(Reuters) - Most emerging Asian currencies crawled higher on Tuesday, with the dollar holding steady ahead of a congressional vote on U.S. tax cuts, while the Thai baht softened on expectations interest rates would be kept near record lows.
The dollar index, which tracks the U.S. currency against a basket of six major rivals, was flat at 93.699, as some traders questioned the overall impact of the tax overhaul on the U.S. economy.
Global markets have been buffeted in recent weeks by shifting expectations about President Donald Trump’s ability to push through his signature policy.
“(President) Trump being unable to get his policy through is going to weigh on the dollar positivity and that is going to play favourably to regional currencies,” said Stephen Innes, head of trading in Asia-Pacific for Oanda in Singapore.
The Malaysian ringgit and the Korean won gained as much as 0.2 percent, while the Indian rupee inched up about 0.1 percent.
The Chinese yuan, the Indonesian rupiah and the Taiwan dollar all traded flat, with a slight upside bias.
Along with the baht, the Singapore dollar and the Philippine peso also slipped.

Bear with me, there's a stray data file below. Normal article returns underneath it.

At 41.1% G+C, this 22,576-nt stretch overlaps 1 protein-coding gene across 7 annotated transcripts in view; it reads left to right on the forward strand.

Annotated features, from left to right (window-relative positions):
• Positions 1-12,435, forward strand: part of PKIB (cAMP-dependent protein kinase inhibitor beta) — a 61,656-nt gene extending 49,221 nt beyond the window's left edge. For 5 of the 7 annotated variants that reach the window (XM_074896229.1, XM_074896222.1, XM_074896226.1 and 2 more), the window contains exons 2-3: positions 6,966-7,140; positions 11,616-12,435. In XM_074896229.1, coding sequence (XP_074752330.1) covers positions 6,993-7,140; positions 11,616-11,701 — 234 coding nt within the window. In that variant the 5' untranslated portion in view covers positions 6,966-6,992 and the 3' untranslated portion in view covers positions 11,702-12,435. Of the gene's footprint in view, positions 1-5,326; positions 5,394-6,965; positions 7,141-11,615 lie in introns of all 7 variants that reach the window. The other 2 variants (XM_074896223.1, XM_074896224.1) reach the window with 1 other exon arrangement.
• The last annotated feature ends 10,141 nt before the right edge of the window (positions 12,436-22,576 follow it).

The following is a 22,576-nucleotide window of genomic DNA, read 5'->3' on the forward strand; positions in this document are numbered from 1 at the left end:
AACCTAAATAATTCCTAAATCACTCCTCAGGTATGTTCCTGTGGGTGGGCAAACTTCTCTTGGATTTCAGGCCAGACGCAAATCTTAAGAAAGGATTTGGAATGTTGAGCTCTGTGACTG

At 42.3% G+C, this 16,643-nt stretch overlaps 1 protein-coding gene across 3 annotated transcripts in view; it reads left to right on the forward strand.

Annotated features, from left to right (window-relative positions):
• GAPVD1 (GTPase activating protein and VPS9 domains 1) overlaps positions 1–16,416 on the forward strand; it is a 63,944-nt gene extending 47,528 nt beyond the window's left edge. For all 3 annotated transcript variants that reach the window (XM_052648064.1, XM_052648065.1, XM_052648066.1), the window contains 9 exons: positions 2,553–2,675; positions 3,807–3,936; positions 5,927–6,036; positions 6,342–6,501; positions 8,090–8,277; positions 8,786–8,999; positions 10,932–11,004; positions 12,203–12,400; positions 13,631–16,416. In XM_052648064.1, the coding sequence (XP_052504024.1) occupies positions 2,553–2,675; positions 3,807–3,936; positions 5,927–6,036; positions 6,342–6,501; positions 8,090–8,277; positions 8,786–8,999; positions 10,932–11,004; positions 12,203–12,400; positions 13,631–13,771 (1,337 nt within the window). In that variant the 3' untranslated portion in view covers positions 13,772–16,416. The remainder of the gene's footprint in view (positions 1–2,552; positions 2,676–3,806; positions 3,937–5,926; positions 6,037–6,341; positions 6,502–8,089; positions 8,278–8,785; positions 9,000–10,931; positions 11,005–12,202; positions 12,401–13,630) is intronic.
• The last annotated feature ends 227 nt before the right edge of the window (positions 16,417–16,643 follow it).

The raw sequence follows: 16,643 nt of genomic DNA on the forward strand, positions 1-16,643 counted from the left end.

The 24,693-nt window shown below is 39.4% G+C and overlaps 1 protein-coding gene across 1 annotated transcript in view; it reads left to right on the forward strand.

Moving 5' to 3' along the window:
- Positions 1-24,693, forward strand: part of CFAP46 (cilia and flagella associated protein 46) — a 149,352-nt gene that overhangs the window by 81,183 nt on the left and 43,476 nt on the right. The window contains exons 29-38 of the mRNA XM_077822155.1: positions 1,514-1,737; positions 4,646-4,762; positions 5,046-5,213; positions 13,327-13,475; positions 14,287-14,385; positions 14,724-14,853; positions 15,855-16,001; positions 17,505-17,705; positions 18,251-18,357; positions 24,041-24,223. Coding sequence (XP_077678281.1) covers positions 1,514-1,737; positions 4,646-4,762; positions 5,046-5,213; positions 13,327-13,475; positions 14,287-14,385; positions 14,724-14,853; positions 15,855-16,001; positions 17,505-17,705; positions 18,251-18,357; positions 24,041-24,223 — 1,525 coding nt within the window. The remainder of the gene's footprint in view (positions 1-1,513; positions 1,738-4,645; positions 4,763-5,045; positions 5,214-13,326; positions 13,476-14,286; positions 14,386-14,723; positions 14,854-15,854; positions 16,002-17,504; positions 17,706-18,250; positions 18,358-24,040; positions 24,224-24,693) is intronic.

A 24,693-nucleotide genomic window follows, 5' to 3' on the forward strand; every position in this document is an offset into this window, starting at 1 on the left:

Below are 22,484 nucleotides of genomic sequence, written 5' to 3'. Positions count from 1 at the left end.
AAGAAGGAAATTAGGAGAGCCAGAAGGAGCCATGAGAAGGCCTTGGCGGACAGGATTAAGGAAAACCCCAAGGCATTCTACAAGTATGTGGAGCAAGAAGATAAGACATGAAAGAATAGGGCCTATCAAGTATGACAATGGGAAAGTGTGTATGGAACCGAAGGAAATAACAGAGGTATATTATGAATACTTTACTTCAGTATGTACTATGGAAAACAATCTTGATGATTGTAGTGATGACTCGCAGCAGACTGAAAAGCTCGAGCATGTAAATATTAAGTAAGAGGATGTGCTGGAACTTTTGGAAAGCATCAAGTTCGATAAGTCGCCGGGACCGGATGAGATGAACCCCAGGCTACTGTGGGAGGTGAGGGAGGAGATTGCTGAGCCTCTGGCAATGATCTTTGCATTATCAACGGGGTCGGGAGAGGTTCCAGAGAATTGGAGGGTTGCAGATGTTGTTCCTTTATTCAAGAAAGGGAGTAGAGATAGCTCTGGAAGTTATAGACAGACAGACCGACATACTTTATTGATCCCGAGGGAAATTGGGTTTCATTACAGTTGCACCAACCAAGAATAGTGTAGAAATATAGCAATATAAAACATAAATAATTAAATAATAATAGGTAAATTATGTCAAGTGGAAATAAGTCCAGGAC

“The year-end position adjustment distortions can run havoc on currency movement and even more so in emerging Asia,” Innes said.
The baht fell as much as 0.8 percent to its lowest since Nov. 17, posting its steepest intraday drop in more than a year.
Thailand’s central bank is expected to leave its benchmark interest rate near record lows on Wednesday, the year’s final review, as economic growth picks up, inflation is still tame and high household debt remains a worry.
“The monetary policy will keep rates on hold and it looks like they will do so in 2018 as well, so this sets up regional cross trades to sell the baht,” said Innes.
Seven of 10 analysts in a Reuters poll who expressed a longer-term view on rates predicted no policy change throughout 2018.
The Indian rupee rose 0.1 percent on Tuesday, after hitting a low of more than 1 percent in the previous session as the Gujarat state election votes were being counted.
“The rupee is being driven by political uncertainty rather than any specific macro drivers after (Prime Minister) Modi had a so-so victory but lost 14 seats,” Innes said.
“I think the political risk will evaporate quickly and the market will refocus on macro drivers, but it may not happen until the new year.”
The rupee, however, pared nearly all of its losses on Monday, as votes progressed and Prime Minister Narendra Modi’s party appeared to win elections in his home state of Gujarat for a sixth term.
Reporting By Christina Martin in Bengaluru; Additional reporting by Chandini Monnappa; Editing by Jacqueline Wong